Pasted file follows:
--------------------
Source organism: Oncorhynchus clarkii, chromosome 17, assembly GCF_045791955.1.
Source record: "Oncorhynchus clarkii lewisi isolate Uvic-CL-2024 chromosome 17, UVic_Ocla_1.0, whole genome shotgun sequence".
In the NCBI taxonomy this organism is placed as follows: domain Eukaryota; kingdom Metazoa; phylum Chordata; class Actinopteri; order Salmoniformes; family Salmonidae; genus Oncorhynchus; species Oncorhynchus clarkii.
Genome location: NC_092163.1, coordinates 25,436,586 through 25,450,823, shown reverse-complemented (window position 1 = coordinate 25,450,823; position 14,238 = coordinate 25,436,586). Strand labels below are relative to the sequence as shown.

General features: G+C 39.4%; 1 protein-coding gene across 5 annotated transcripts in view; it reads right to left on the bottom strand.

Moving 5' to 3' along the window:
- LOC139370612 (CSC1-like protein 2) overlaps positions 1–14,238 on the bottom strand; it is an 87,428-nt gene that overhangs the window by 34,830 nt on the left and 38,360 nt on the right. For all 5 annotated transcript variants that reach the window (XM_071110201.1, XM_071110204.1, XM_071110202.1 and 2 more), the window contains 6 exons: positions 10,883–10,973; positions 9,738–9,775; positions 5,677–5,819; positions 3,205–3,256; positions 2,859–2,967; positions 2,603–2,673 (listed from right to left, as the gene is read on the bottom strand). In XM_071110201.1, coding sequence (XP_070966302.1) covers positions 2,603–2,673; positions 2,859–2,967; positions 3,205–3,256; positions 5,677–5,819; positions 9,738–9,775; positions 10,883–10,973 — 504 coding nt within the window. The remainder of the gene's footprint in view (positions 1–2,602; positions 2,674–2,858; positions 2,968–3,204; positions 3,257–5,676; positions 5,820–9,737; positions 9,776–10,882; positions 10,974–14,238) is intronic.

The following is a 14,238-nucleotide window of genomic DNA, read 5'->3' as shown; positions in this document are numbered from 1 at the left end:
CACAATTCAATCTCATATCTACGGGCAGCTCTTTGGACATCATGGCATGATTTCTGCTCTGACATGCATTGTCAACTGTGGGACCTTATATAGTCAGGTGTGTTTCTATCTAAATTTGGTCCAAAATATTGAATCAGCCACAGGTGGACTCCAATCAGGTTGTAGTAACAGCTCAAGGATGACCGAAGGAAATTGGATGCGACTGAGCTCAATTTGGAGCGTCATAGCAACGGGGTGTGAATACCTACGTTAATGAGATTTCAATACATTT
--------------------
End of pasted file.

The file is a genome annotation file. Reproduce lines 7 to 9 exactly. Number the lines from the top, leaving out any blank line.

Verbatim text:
- LOC139370612 (CSC1-like protein 2) overlaps positions 1–14,238 on the bottom strand; it is an 87,428-nt gene that overhangs the window by 34,830 nt on the left and 38,360 nt on the right. For all 5 annotated transcript variants that reach the window (XM_071110201.1, XM_071110204.1, XM_071110202.1 and 2 more), the window contains 6 exons: positions 10,883–10,973; positions 9,738–9,775; positions 5,677–5,819; positions 3,205–3,256; positions 2,859–2,967; positions 2,603–2,673 (listed from right to left, as the gene is read on the bottom strand). In XM_071110201.1, coding sequence (XP_070966302.1) covers positions 2,603–2,673; positions 2,859–2,967; positions 3,205–3,256; positions 5,677–5,819; positions 9,738–9,775; positions 10,883–10,973 — 504 coding nt within the window. The remainder of the gene's footprint in view (positions 1–2,602; positions 2,674–2,858; positions 2,968–3,204; positions 3,257–5,676; positions 5,820–9,737; positions 9,776–10,882; positions 10,974–14,238) is intronic.

The following is a 14,238-nucleotide window of genomic DNA, read 5'->3' as shown; positions in this document are numbered from 1 at the left end:
CACAATTCAATCTCATATCTACGGGCAGCTCTTTGGACATCATGGCATGATTTCTGCTCTGACATGCATTGTCAACTGTGGGACCTTATATAGTCAGGTGTGTTTCTATCTAAATTTGGTCCAAAATATTGAATCAGCCACAGGTGGACTCCAATCAGGTTGTAGTAACAGCTCAAGGATGACCGAAGGAAATTGGATGCGACTGAGCTCAATTTGGAGCGTCATAGCAACGGGGTGTGAATACCTACGTTAATGAGATTTCAATACATTT